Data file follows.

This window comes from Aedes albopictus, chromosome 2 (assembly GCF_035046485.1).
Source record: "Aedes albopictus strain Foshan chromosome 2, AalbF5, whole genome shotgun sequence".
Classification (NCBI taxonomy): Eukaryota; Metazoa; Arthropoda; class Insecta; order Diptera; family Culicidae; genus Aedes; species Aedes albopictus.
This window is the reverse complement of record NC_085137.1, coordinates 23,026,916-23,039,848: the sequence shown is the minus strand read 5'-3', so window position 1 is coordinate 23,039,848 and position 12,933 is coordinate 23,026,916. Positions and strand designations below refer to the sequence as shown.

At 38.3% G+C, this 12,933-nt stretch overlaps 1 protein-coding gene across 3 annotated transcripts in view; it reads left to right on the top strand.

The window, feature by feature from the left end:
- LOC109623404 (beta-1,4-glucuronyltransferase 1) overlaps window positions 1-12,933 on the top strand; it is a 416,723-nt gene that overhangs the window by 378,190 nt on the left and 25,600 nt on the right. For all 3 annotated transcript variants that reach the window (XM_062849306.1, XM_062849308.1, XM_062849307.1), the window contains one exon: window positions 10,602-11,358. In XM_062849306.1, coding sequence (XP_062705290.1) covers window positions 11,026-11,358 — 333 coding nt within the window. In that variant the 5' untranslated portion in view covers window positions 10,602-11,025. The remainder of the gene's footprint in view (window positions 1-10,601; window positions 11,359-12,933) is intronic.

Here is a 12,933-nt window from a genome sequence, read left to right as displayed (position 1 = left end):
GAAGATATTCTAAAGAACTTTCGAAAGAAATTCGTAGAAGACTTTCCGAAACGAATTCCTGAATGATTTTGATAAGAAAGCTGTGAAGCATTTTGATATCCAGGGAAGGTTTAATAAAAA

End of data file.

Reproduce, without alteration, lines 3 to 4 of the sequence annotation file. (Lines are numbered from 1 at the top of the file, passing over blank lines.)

Classification (NCBI taxonomy): Eukaryota; Metazoa; Arthropoda; class Insecta; order Diptera; family Culicidae; genus Aedes; species Aedes albopictus.
This window is the reverse complement of record NC_085137.1, coordinates 23,026,916-23,039,848: the sequence shown is the minus strand read 5'-3', so window position 1 is coordinate 23,039,848 and position 12,933 is coordinate 23,026,916. Positions and strand designations below refer to the sequence as shown.